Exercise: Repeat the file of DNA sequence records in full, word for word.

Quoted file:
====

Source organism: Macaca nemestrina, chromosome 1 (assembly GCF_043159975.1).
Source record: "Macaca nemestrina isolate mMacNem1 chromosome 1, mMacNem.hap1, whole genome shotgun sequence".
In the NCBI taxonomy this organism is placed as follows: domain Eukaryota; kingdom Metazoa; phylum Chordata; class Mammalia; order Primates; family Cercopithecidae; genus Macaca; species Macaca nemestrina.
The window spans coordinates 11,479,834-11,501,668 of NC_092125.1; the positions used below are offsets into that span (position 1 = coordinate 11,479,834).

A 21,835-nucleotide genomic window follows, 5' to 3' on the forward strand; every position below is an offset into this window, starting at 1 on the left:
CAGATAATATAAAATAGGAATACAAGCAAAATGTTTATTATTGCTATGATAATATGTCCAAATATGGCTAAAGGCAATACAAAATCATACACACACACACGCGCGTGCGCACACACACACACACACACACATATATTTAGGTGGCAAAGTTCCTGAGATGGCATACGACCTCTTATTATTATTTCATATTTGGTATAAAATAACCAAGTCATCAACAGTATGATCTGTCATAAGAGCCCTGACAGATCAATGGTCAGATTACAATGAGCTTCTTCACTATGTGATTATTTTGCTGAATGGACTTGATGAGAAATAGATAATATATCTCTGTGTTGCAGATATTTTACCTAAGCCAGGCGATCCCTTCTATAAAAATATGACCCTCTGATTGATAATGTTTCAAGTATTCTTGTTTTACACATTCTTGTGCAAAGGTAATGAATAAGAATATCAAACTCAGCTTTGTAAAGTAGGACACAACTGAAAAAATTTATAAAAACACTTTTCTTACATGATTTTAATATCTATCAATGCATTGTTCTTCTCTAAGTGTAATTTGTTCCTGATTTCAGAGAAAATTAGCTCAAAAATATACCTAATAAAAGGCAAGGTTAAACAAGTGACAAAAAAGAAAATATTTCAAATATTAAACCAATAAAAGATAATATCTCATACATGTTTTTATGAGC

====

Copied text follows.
Source organism: Macaca nemestrina, chromosome 1 (assembly GCF_043159975.1).
Source record: "Macaca nemestrina isolate mMacNem1 chromosome 1, mMacNem.hap1, whole genome shotgun sequence".
In the NCBI taxonomy this organism is placed as follows: domain Eukaryota; kingdom Metazoa; phylum Chordata; class Mammalia; order Primates; family Cercopithecidae; genus Macaca; species Macaca nemestrina.
The window spans coordinates 11,479,834-11,501,668 of NC_092125.1; the positions used below are offsets into that span (position 1 = coordinate 11,479,834).

A 21,835-nucleotide genomic window follows, 5' to 3' on the forward strand; every position below is an offset into this window, starting at 1 on the left:
CAGATAATATAAAATAGGAATACAAGCAAAATGTTTATTATTGCTATGATAATATGTCCAAATATGGCTAAAGGCAATACAAAATCATACACACACACACGCGCGTGCGCACACACACACACACACACACATATATTTAGGTGGCAAAGTTCCTGAGATGGCATACGACCTCTTATTATTATTTCATATTTGGTATAAAATAACCAAGTCATCAACAGTATGATCTGTCATAAGAGCCCTGACAGATCAATGGTCAGATTACAATGAGCTTCTTCACTATGTGATTATTTTGCTGAATGGACTTGATGAGAAATAGATAATATATCTCTGTGTTGCAGATATTTTACCTAAGCCAGGCGATCCCTTCTATAAAAATATGACCCTCTGATTGATAATGTTTCAAGTATTCTTGTTTTACACATTCTTGTGCAAAGGTAATGAATAAGAATATCAAACTCAGCTTTGTAAAGTAGGACACAACTGAAAAAATTTATAAAAACACTTTTCTTACATGATTTTAATATCTATCAATGCATTGTTCTTCTCTAAGTGTAATTTGTTCCTGATTTCAGAGAAAATTAGCTCAAAAATATACCTAATAAAAGGCAAGGTTAAACAAGTGACAAAAAAGAAAATATTTCAAATATTAAACCAATAAAAGATAATATCTCATACATGTTTTTATGAGC